In her experience as a licensed clinical social worker, psychotherapist, and a mental strength coach, Amy Morin has realized the critical differences between mental strength and mental resilience.
The bestselling author looks at mental resilience as a defensive strategy as it allows people to recover from traumatic experiences and other misfortunes. Meanwhile, she sees mental strength as an offensive strategy that can help people not be knocked down in the first place.
To understand mental strength better, let’s break it down to its three components: cognitive, emotional, and behavioral.
The cognitive side of mental strength involves the way you think about yourself and the world around you. Improving your strength in this regard gives you the ability to reframe your negative thoughts to have more compassion for yourself.
Meanwhile, the emotional side of mental strength has to do with your ability to manage your emotions in a healthy way. This means acknowledging your feelings without suppressing or running away from them.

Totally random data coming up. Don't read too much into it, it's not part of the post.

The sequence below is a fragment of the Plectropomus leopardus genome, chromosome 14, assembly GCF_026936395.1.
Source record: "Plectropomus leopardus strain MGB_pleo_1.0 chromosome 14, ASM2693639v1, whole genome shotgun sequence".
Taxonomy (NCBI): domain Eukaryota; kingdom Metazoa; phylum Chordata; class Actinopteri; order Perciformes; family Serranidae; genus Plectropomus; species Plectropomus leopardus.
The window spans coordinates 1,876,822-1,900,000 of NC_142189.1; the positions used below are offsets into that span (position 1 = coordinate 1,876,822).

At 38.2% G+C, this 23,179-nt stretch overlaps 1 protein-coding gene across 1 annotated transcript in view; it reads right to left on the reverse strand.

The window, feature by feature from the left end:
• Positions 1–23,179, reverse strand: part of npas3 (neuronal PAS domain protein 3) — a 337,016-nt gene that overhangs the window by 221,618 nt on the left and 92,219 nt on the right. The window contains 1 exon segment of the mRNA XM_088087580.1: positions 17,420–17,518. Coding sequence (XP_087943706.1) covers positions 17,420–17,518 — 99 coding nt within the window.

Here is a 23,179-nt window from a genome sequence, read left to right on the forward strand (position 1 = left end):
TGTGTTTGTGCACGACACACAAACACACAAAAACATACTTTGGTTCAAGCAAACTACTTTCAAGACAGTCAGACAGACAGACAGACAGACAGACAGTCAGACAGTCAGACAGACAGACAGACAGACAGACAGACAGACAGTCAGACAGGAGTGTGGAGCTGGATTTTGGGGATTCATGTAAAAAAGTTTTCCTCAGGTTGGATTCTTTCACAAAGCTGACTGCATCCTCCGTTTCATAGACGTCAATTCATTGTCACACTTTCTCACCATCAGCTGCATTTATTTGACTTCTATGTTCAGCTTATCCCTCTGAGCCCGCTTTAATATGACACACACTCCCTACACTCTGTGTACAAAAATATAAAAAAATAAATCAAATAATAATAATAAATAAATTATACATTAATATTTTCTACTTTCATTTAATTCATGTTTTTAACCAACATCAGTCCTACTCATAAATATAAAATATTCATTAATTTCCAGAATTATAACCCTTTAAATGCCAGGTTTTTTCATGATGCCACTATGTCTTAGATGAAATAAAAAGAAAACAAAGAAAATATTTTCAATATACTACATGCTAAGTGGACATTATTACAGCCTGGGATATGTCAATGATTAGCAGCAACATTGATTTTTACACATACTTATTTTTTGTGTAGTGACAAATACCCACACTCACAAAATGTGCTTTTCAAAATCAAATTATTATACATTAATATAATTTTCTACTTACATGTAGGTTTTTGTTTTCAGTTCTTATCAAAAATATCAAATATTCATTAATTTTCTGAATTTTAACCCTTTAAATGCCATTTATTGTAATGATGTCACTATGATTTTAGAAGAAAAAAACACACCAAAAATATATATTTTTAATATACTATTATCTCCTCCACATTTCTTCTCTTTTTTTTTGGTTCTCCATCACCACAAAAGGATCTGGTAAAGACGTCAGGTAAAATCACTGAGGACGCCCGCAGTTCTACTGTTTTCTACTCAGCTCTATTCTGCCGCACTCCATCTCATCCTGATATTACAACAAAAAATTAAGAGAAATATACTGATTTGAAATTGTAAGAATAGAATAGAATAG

The behavioral aspect of mental strength is about how you can challenge yourself while still knowing your limits. This kind of perseverance can manifest in your commitment to improving physical strength as well.
Growing your mental muscles so you can be stronger mentally is not unlike working out your real muscles at the gym. There are certain exercises you can practice regularly to help you build the mental strength you’d need to get you through not just the bad times but also the good times.
Among the activities Morin recommends people to do is changing their worrying ways. To do so, she suggests trying to distract yourself with relaxing and productive activities when you start worrying about things you can’t really control.
She also touts the 10-minute rule when it comes to motivating yourself to do things you don’t want to. Following this rule means still doing the activity you hate but giving yourself the chance to stop after 10 minutes.
You’ll likely end up continuing and finishing after getting over the initial hump.
Reaping the Benefits
Making mental fitness a part of your life doesn’t only lead to you developing mental strength but also mental resilience. Morin believes that becoming stronger would make you more resilient as you also become more confident in your ability to bounce back after facing hardships in life.
What’s more, you’ll learn to challenge yourself in more ways that can eventually lead you to reach your greatest potential.